Spring is easily my favorite season, but I've been having a hard time loving it this year. Every time I check the weather, there's a warning about high pollen levels in my area — which is bad news for seasonal allergy sufferers. I don't even deal with seasonal allergies, but a viral video of pollen exploding from a tree is making me itchy — and I'm not the only one. The video had garnered about five million views on Facebook by Thursday morning, and once you watch the 20-second clip, you'll understand why it's spread so quickly: It's the stuff of nightmares.
A New Jersey woman, Jennifer Henderson, shared the video with the caption, "When my husband said the pollen’s bad, I probably should’ve taken his word for it. Crazy!" The video shows someone — presumably her husband — poking at trees with heavy machinery until a pollen cloud puffs into being. As horrifying as it looks, I can't stop replaying it. I half-expected the pollen cloud to spell out a secret message because it seriously looks otherworldly. My husband doesn't get freaked out by scary movies, but he has seasonal allergies — and his reaction to this video was pretty much me after seeing a horror flick.
To truly understand the horror we're seeing in the above video, it's important to know why pollen makes us all so miserable. Plants release pollen year-round, and it's what allows plants to reproduce. One Science article calls pollen plant sperm, which is easily the best thing I've ever heard. But if you're one of the 50 million Americans with seasonal allergies, your body will treat pollen like an invader, and you'll have itchy eyes, a runny nose and near-constant sneezing as a result. WebMD says over-the-counter medications and prescription antihistamines can help alleviate symptoms, but if you're unexpectedly hit with a lot of pollen in the air and haven't taken medication, you'll have an unpleasant time.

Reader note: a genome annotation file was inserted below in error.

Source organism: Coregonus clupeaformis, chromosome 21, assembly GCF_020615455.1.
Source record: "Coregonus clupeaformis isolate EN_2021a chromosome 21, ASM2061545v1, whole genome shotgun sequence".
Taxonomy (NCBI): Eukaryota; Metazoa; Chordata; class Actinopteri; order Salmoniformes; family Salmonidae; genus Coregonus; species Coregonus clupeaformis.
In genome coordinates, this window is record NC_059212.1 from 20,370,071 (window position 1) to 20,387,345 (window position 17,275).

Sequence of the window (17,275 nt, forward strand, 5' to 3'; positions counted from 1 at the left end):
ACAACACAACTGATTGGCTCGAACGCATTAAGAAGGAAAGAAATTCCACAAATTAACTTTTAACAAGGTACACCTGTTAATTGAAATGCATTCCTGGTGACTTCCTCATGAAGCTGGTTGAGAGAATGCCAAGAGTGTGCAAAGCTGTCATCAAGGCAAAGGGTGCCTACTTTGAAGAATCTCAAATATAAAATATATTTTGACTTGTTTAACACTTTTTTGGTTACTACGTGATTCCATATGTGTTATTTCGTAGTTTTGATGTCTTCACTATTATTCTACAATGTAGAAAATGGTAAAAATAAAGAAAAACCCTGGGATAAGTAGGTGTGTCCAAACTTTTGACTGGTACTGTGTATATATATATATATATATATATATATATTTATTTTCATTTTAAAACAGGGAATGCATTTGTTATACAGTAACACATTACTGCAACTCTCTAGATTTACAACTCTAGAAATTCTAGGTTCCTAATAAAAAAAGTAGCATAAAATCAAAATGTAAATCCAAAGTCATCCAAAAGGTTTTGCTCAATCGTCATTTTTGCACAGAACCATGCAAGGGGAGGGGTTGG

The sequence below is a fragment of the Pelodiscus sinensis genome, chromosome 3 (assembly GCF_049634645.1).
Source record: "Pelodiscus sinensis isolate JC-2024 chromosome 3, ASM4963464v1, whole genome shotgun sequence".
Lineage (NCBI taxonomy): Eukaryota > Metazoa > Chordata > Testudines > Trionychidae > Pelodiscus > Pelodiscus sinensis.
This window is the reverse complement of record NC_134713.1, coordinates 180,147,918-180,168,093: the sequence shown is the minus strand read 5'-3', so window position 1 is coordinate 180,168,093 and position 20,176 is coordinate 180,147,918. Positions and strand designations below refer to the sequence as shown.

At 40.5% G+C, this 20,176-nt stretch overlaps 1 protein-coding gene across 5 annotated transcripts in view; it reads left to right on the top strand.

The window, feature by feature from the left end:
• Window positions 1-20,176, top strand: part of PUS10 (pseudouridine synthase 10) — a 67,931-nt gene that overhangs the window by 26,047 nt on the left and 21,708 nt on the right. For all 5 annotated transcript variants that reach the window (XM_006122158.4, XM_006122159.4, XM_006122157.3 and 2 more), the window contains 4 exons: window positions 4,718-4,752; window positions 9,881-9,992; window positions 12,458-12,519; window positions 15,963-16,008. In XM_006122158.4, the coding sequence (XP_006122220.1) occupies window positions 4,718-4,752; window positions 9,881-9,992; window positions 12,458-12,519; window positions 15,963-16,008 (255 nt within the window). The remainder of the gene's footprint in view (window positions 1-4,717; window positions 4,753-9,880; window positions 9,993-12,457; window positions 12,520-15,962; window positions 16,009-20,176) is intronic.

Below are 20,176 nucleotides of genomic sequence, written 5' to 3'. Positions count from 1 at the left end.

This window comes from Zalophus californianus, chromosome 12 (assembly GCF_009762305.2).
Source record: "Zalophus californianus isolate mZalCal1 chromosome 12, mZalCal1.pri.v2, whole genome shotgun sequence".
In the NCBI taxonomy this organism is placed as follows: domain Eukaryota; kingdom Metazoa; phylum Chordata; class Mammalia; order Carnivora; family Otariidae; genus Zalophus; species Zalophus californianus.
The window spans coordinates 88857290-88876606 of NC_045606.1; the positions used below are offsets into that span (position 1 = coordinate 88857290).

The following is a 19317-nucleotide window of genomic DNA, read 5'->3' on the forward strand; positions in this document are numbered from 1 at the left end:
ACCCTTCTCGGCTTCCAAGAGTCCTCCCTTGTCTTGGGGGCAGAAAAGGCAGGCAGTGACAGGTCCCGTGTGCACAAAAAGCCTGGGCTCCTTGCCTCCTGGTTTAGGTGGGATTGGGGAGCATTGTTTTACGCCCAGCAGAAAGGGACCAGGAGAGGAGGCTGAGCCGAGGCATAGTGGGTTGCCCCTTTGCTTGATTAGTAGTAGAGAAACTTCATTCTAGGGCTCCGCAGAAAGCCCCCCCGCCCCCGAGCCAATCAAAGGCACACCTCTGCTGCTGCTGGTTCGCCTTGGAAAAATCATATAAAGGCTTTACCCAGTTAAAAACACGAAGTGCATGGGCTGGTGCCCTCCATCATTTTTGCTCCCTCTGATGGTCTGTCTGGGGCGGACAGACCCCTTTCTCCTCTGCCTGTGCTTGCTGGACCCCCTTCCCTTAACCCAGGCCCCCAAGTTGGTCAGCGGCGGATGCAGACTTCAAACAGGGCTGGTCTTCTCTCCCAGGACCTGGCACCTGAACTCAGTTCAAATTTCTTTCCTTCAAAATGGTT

So back to this nightmare pollen cloud. According to the Asthma and Allergy Foundation of America, tree pollen is finer than other types of pollen, which means it can be carried for miles. I'm not gonna lie — if I lived next door to the pollen cloud folks, I would be pretty annoyed. But not every tree has pollen that's likely to irritate your lungs and throat, which means that this pollen could've caused less of an itch-fest than we're all assuming. Still, the reactions to the video on Twitter were the same as mine: I wanted to look away but couldn't.
The bad news is that allergy season is nowhere near over. Right now, tree pollen is the biggest culprit for triggering allergies, but summer will bring grass pollen and fall is when weed pollen gets bad. Allergy season will be here for several months, so it's just a matter of coping with it. New York City-based allergist and Flonase spokesperson Dr. Tania Elliott, MD, says that one way to beat allergies is to avoid bringing pollen into your home. That means leaving your shoes outside and showering right when you get home — and if you have pets, be aware that there's a chance they're covered in pollen after being outside.
The other option is to stay inside until allergy season ends. It's probably not the most realistic choice, but after watching that video, I'm wondering whether leaving the house is ever worth it. If you venture outside in a high-pollen area and have allergies, you could decide to stay far away from trees. They do a lot from the environment, but the horrific pollen cloud is a reminder that nature can be pretty scary.